Followers of the League of Ireland will be very familiar with the league's ups and downs over the past number of decades. Sadly, there have been more downs than ups, with the league undergoing constant change and restructuring. Myself and David discuss the evolution of this since 1970 here.
We are not the only economists researching the League of Ireland. Prof. Barry Reilly from the University of Sussex recently presented during the same session as I at the 2017 Irish Economic Association Conference. His paper considers the effect days of the week have on attendance in the League of Ireland.
Unlike most leagues where broadcasting rights are by far the most important source of match day revenue, the domestic league here is difference. Gate receipts remain very important and account for 1/3 of all revenue on match days. Reilly states that this places the league 3rd in Europe, behind only Switzerland and Scotland.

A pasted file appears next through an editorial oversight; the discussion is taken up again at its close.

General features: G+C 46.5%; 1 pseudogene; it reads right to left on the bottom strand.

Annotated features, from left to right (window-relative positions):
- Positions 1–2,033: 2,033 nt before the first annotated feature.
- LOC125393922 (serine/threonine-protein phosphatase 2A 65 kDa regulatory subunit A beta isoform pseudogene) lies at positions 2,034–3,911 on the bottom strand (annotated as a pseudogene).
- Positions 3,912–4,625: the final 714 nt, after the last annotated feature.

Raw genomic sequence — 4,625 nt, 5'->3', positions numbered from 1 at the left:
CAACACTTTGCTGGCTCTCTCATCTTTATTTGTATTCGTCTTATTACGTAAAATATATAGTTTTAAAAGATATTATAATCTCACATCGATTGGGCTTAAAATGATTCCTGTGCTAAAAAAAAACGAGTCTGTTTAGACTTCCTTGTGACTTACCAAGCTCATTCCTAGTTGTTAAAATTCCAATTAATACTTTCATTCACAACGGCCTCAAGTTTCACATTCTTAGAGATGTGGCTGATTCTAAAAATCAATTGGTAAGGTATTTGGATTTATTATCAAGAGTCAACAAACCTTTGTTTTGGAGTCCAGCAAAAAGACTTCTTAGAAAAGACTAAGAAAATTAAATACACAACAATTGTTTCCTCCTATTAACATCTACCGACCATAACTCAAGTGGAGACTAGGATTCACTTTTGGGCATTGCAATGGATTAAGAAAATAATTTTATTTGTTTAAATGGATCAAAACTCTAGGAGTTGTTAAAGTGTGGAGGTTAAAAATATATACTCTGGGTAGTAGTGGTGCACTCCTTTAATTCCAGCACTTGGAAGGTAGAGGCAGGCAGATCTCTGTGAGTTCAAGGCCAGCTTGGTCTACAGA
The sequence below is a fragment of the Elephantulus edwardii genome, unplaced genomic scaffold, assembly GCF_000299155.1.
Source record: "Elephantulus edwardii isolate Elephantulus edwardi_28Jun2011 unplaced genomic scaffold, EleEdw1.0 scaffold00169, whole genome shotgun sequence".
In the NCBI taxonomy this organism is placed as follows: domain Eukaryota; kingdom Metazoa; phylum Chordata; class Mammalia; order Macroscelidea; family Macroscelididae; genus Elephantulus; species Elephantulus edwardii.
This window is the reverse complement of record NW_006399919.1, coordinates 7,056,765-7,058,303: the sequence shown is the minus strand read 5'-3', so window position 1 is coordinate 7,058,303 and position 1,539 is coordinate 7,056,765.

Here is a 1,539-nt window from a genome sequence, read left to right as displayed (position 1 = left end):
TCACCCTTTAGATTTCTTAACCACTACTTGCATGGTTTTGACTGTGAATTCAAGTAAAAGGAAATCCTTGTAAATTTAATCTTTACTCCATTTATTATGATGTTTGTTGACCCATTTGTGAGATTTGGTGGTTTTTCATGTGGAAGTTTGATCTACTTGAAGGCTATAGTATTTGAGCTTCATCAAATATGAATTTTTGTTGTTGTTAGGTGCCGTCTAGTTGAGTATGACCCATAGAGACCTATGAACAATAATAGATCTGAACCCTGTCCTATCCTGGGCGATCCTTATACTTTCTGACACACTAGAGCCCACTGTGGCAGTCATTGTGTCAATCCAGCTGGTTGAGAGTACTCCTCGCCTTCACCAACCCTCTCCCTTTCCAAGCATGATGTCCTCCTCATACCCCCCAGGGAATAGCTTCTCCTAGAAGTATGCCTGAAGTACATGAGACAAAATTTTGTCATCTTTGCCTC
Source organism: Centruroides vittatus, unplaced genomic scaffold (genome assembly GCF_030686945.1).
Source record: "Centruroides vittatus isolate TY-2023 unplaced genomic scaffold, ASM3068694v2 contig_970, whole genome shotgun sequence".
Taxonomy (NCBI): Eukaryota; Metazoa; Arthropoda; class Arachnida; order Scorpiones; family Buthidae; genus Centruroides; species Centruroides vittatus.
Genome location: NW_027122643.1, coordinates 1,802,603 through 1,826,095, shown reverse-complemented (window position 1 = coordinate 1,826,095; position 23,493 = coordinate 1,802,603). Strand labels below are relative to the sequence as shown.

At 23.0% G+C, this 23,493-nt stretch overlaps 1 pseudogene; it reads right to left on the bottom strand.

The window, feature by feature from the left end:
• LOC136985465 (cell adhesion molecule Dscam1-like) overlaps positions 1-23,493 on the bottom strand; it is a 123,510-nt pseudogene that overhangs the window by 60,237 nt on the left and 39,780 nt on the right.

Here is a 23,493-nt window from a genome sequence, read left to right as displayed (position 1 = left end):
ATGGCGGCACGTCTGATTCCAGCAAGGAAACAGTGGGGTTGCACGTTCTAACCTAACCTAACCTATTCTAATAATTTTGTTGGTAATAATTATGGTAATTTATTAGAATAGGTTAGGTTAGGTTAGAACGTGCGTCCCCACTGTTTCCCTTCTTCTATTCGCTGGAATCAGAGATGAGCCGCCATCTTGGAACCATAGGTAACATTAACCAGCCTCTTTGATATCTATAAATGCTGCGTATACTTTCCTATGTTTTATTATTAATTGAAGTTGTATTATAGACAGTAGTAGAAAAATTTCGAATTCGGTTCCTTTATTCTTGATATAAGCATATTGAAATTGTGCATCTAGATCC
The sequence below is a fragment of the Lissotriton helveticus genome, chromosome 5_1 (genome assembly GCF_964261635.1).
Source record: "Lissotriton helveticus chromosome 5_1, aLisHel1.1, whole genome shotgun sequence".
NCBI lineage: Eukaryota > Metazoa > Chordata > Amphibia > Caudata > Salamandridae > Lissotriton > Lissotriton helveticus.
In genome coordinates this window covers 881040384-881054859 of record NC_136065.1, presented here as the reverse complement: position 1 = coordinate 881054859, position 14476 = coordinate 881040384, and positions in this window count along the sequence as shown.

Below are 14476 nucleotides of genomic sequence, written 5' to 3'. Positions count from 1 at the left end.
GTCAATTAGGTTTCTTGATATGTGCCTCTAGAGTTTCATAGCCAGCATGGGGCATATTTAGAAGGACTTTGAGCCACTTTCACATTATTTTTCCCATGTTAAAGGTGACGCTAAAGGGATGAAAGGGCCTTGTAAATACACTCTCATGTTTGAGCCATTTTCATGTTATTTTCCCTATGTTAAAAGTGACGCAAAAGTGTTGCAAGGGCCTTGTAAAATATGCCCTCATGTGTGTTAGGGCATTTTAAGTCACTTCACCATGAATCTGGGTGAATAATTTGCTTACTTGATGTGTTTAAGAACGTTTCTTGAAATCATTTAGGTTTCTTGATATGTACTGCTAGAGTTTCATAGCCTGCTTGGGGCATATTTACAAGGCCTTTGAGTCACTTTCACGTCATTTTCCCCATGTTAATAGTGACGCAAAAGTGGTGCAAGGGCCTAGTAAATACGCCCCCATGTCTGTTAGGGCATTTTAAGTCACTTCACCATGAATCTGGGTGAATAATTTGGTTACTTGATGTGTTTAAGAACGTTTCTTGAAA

Getting fans to games has been a problem and continues to be. Traditionally, match days in Ireland were Sunday. This changed in the early 1990s when Sky Sports started to broadcast live Premier League games on Sunday afternoons. League of Ireland clubs were compensated for this (mainly in the form of floodlights) and moved games to Friday and Saturday nights.
The introduction of Summer Soccer in 2003 has required the use of additional days of the week to accommodate cup matches and a two week summer break. Reilly finds the use of non-traditional days (such as Monday and Tuesday) has a significant, negative impact on attendance. The use of these days should be reconsidered by League organisers. The author suggests moving earlier rounds of the cup, where attendances are on average much lower than league games, as one possibly way to overcome fixture congestion.
Interestingly, attendance at cup games soars from the quarter-finals onward. It is suggested that two-legged cup semi-finals be adopted to help boost club coffers.